- Have you and your spouse present for the reveal. We understand that, due to certain circumstances, this just may not be possible. However, if you and your spouse can muster it, try your best to present a united front. This way, your children hear one coherent message and understand that your divorce was a mutual decision reached by you and your spouse (regardless of whether it actually was).
- Let them know that it is not their fault, and that you don’t love them any less. Children tend to take an egocentric view to the world, and their relationship to you and your spouse is certainly no different. Without clarification that they had nothing to do with your decision to divorce, they might blame themselves for your split. It is vital to communicate to them that you and your spouse will continue to love and care for them, and that that will never, ever change.
- Tell them in a straightforward manner what will happen in the coming weeks and months. Generally, children do not respond very well to disruption of their daily routines and habits. If there will be any changes, such as your spouse temporarily moving out (at least while the divorce is pending), tell them this important detail. Strike an empathetic tone with them, as they are processing all of this new information at once.
- Do not get into a verbal argument with your spouse when breaking the news of your divorce to your children. Time and again, studies have shown that children who are exposed to the raw, bitter conflict between spouses that often accompanies a divorce fare worse in life than children who are shielded from divorce conflict. It might take all you can muster not to bad-mouth your spouse when telling your children about your divorce, but it is the absolute right thing to do.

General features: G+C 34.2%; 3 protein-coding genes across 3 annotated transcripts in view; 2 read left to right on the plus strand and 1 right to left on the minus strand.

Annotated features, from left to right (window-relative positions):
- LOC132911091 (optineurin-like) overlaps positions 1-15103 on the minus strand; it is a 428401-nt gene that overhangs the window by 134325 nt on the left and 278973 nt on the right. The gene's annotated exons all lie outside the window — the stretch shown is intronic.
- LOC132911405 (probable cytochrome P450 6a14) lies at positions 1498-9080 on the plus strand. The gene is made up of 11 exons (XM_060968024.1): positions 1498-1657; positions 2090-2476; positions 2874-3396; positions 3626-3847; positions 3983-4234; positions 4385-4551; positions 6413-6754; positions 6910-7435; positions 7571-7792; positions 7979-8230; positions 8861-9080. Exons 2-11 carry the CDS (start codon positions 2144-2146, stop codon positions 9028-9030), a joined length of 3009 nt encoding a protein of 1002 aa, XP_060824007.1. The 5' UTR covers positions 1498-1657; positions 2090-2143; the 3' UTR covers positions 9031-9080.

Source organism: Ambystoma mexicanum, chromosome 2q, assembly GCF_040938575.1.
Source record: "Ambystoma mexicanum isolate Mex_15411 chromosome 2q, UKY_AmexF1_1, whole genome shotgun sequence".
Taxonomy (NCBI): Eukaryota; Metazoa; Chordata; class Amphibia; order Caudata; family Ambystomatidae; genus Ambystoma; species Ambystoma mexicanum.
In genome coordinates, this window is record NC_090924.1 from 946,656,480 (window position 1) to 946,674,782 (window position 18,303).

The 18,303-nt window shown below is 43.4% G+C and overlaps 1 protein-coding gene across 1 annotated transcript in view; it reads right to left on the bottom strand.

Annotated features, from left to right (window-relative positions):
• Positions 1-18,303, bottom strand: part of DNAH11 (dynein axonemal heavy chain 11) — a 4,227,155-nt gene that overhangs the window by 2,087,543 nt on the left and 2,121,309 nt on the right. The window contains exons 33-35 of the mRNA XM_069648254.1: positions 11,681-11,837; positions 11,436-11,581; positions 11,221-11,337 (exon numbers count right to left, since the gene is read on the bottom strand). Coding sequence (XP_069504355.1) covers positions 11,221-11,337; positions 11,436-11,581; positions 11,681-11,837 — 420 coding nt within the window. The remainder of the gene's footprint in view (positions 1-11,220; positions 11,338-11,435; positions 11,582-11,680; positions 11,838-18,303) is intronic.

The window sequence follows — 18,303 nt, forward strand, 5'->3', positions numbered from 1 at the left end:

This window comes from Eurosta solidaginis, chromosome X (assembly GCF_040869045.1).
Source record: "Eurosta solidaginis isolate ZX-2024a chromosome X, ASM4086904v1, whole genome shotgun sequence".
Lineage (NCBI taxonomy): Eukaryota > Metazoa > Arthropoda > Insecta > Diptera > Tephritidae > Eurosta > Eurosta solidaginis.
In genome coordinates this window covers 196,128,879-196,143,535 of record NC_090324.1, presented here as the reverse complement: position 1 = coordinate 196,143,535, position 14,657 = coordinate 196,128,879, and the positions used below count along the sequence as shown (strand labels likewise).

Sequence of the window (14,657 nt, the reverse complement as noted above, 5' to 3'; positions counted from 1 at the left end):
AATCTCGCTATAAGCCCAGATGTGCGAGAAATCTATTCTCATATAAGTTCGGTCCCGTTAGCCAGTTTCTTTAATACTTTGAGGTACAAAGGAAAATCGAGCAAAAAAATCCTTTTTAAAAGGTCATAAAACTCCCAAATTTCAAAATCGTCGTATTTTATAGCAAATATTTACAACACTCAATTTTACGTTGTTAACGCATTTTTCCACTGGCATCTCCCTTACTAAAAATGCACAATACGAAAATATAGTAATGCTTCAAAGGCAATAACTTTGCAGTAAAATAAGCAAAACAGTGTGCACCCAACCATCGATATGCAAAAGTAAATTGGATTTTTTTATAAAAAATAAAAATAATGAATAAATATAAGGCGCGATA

- Let your children know that you are there for them. This is a great way to wrap up the discussion. Ask your children if they have any questions when you first tell them about your divorce, and do your best to answer them empathetically and honestly. Don’t assume that your children only need a day or two to get used to everything, though; you should make it clear to them that they can always come to you with questions or concerns.
During a divorce, having the right legal team makes all the difference. If you are preparing to serve your spouse with divorce papers soon, consider letting Branch Family Law, a caring, aggressive, and experienced family law firm, be your advocate. Please call us at 210-761-6390 to set up your consultation and discuss your options with us today.